Elias Boudinot : biography
Boudinot became a prominent lawyer and his practice prospered. As the revolution drew near, he aligned with the Whigs, and was elected to the New Jersey provincial assembly in 1775. In the early stages of the Revolutionary War, he was active in promoting enlistment; several times he loaned money to field commanders to purchase supplies. Boudinot helped support the activities of rebel spies. After the British occupation of New York City, spies were sent to Staten Island and Long Island, New York to observe and report on movements of specific British garrisons and regiments.
On May 5, 1777, General George Washington asked Boudinot to be appointed as commissary general for prisoners. Congress through the board of war concurred. Boudinot was commissioned as a colonel in the Continental Army for this work. He served until July 1778, when competing responsibilities forced him to resign. The commissary managed enemy prisoners, and also was responsible for supplying American prisonerswho were held by the British.
In November 1777, the New Jersey legislature named Boudinot as one of their delegates to the Second Continental Congress. His duties as Commissary prevented his attendance, so in May 1778 he resigned. By early July he had been replaced and attended his first meeting of the Congress on July 7, 1778. As a delegate, he still continued his concerns for the welfare of prisoners of war. His first term ended that year.
In 1781, Boudinot returned to the Congress, for a term lasting through 1783. In November 1782, he was elected as President of the Continental Congress for a one-year term. The President of Congress was a mostly ceremonial position with no real authority, but the office did require him to handle a good deal of correspondence and sign official documents. On April 15, 1783 he signed the Preliminary Articles of Peace.http://www.loc.gov/rr/program/bib/ourdocs/paris.html When the United States (US) government was formed in 1789, Boudinot was elected from New Jersey to the US House of Representatives. He was elected to the second and third congresses as well, where he generally supported the administration. He refused to join the expansion of affiliated groups that formed formal political parties.
In 1794, he declined to serve another term, and left Congress in early 1795. In October 1795, President George Washington appointed him as Director of the United States Mint, a position he held through succeeding administrations until he retired in 1805.
Later public service
In addition to serving in political office, Elias supported many civic, religious, and educational causes during his life. Boudinot served as one of the trustees of the College of New Jersey (later Princeton University) for nearly half a century, from 1772 until 1821. When the Continental Congress was forced to leave Philadelphia in 1783 while he was president, he moved the meetings to Princeton, where they met in the College’s Nassau Hall.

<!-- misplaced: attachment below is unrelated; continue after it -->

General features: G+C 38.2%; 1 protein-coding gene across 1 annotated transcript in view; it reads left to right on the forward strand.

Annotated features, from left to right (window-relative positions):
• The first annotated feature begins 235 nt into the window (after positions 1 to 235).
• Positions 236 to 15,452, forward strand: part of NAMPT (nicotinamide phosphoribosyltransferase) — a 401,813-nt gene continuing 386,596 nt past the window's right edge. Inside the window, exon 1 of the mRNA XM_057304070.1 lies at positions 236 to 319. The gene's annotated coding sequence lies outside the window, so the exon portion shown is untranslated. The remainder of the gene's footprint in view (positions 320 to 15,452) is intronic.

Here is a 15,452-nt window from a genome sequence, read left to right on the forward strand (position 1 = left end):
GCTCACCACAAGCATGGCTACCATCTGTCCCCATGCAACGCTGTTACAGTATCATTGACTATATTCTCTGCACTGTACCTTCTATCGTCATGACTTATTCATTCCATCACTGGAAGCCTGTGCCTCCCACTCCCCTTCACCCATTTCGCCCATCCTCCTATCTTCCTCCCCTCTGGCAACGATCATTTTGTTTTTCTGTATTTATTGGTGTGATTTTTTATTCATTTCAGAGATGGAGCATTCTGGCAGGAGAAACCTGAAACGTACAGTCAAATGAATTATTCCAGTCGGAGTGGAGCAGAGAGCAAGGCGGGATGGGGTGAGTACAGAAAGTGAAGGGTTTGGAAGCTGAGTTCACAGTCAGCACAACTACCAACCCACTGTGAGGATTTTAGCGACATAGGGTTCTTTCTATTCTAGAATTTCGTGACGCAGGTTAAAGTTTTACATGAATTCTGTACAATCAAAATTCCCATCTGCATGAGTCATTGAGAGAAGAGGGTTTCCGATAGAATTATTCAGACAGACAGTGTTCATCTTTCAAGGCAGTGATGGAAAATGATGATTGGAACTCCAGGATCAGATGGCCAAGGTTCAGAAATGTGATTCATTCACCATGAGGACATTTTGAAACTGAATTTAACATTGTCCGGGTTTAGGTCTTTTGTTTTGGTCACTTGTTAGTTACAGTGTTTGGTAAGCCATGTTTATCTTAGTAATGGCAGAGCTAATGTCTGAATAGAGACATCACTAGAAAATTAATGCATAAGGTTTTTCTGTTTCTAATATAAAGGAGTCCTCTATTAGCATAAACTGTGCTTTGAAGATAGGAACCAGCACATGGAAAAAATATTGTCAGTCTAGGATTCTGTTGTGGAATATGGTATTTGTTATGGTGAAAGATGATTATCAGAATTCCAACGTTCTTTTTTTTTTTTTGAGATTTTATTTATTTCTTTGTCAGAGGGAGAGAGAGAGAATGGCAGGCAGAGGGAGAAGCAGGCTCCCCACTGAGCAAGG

On September 24, 1789, the House of Representatives voted to recommend the First Amendment of the newly drafted Constitution to the states for ratification. The next day, Congressman Boudinot proposed that the House and Senate jointly request of President Washington to proclaim a day of thanksgiving for “the many signal favors of Almighty God.” Boudinot said that he “could not think of letting the session pass over without offering an opportunity to all the citizens of the United States of joining, with one voice, in returning to Almighty God their sincere thanks for the many blessings he had poured down upon them.” The Annals of the Congress, The Debates and Proceedings in the Congress of the United States, Compiled From Authentic Materials, compiled by Joseph Gales, Senior (Washington, DC: Gales and Seaton, 1834), 1:949–950
A devout Presbyterian, Boudinot supported missions and missionary work. He wrote The Age of Revelation in response to Thomas Paine’s The Age of Reason. He was one of the founders of the American Bible Society, and after 1816 served as its President.
He argued for the rights of black and American Indian citizens, and sponsored students to the Board School for Indians in Connecticut. One of these, a young Cherokee named Gallegina Watie, stayed with him in Burlington on his way to the school. The two so impressed each other that Gallegina asked for and was given permission to adopt the statesman’s name. Later known as Elias Boudinot, he was editor of the Cherokee Phoenix, the nation’s first newspaper, which was published in Cherokee and English.
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